Summer Book Group Reads, Part 1: ‘Station Eleven’ by Emily St. John Mandel

My new book group has not had the smoothest of starts. It would be easier to get a dozen cats into baskets and en route to the vet’s than it’s been persuading a handful of women into a designated room at the same time on the same day, even with the offer of wine and crisps. I came close to jacking it all in, but decided to call ‘Time Out’ over the summer and try again once everyone had returned from their holidays. If our September meeting was anything to go by, I’m glad I stuck with it.

Due to our summer break we had two books to discuss at last week’s meeting. I read Emily St. John Mandel’s Station Eleven months ago, and while I remember loving it, I was in desperate need of a recap if I was going to be able to contribute anything other than the vaguest gushing comments. A couple of long soaks in the bath later (my reading location of choice), it all started to come back.


When famous actor Arthur Leander dies on stage in mid performance of King Lear, no-one suspects that this news will shortly be eclipsed by the rapid sweep of a deadly virus that reaps devastation across the globe. Fast forward in time, and civilization as we know it has long gone. Mandel evokes a world in which the technologies we prize are nothing more than useless relics without the electricity to power them. The territories mankind had rendered smooth and fenced in have been breached by creeping plant-life, slowly rupturing tarmac and concrete in its steady reclamation of the land.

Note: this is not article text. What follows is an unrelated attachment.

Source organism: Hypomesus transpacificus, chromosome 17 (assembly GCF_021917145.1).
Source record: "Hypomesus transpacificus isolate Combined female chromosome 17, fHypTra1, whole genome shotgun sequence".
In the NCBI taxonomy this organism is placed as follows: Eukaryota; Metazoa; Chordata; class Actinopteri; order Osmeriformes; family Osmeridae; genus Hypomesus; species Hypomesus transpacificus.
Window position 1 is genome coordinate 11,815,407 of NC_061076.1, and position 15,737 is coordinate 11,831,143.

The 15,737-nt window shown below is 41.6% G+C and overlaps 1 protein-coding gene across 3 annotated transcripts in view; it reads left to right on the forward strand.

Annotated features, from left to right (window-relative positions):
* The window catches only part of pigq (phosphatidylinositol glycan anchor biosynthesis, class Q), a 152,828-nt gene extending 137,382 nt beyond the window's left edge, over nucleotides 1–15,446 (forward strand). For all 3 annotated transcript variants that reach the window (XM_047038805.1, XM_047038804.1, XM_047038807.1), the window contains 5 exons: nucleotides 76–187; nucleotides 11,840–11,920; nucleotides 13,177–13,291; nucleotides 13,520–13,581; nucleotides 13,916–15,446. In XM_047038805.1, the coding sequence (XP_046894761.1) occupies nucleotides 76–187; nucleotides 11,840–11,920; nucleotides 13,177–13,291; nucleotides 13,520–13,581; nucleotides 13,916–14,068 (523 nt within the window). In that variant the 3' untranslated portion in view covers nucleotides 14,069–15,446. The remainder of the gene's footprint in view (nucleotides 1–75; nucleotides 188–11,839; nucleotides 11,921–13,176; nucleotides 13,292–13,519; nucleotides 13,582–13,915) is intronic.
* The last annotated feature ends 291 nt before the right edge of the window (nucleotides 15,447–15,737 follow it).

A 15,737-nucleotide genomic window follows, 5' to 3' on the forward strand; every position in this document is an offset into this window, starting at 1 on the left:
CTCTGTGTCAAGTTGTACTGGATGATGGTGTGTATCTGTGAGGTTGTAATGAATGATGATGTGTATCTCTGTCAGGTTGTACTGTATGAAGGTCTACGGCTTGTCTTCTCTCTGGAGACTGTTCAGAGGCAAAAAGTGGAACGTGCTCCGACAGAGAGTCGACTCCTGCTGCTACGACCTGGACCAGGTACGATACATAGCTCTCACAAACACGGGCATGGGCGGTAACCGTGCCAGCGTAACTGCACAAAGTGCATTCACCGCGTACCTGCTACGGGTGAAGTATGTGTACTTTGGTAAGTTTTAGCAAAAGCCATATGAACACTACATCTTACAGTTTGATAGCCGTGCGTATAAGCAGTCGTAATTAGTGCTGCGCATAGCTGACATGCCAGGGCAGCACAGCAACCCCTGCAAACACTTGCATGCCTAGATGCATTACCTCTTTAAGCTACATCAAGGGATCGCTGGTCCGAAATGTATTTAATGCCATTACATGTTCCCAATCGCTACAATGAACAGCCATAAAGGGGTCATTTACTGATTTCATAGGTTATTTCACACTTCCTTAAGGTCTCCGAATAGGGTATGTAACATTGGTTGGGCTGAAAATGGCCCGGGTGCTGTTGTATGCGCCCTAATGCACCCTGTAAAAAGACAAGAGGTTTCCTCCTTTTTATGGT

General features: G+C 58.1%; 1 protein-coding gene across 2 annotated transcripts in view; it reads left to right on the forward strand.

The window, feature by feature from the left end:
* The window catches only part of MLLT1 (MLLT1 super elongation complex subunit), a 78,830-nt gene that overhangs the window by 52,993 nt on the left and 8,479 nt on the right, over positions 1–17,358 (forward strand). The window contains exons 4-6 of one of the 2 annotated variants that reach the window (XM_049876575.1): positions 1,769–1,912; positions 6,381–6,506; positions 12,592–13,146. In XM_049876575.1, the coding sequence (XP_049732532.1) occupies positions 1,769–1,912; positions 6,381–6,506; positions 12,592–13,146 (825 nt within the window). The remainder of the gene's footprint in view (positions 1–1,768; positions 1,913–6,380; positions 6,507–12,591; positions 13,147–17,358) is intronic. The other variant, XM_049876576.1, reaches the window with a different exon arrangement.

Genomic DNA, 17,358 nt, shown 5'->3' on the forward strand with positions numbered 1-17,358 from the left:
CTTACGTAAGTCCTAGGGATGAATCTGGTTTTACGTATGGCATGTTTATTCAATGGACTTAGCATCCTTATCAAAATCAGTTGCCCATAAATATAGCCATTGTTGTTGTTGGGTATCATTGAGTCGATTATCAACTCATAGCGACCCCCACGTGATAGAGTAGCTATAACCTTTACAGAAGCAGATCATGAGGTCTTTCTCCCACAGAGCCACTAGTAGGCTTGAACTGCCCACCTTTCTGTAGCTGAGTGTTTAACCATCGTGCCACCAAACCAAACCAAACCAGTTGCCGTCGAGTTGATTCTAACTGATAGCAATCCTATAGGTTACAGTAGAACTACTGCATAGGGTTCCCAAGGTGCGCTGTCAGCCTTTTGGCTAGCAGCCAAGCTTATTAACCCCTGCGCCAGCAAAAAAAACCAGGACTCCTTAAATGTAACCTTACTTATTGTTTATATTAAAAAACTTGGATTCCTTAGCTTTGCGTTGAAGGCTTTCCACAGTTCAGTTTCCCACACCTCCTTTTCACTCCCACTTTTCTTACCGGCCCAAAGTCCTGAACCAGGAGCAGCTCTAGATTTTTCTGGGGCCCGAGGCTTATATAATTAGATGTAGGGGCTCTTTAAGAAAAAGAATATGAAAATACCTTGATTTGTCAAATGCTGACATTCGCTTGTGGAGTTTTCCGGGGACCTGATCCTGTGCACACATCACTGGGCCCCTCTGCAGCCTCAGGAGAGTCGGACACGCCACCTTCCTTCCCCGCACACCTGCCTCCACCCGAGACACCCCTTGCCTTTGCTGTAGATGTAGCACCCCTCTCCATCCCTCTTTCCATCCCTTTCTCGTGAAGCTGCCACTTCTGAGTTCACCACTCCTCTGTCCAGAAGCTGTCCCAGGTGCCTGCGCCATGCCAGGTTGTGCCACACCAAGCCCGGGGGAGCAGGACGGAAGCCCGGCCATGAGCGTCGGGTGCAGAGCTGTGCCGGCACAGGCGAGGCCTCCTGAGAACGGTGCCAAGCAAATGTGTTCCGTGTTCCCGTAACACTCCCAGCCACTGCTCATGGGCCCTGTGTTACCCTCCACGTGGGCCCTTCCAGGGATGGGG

Against this post-apocalyptic backdrop, we meet up with various characters who had some connection to Arthur Leander whose experiences shed light on this new world. Kirsten was a child actor in the fateful performance of King Lear, and is now part of a group called the Travelling Symphony, who move from settlement to settlement performing Shakespeare. The sparse population they encounter is ungoverned and each town has its own rules. It’s no surprise when they visit a place where a dangerous charismatic figure called the Prophet has taken control, and their visit puts their safety into jeopardy.

Meanwhile those stranded at the airport when the outbreak began have remained and created a settlement of sorts. One character, Clark, starts collecting and curating objects from the past into a museum of what was lost. One of the items saved is a comic book called Station Eleven, that happens to be the artistic labour of love of Arthur’s first wife, Miranda. The work was never intended for publication but it ends up as Kirsten’s most prized possession, and one of the few salvaged artifacts from civilization as it once was.

Station Eleven is a hard book to categorise. It’s certainly post-apocalyptic, and yet, it’s a surprisingly upbeat and meditative novel. When our citadels all lie in ruins, Mandel reminds us that the qualities that make us human endure. Who knows, we may end up making the same mistakes all over again, but while there’s Art, there’s hope.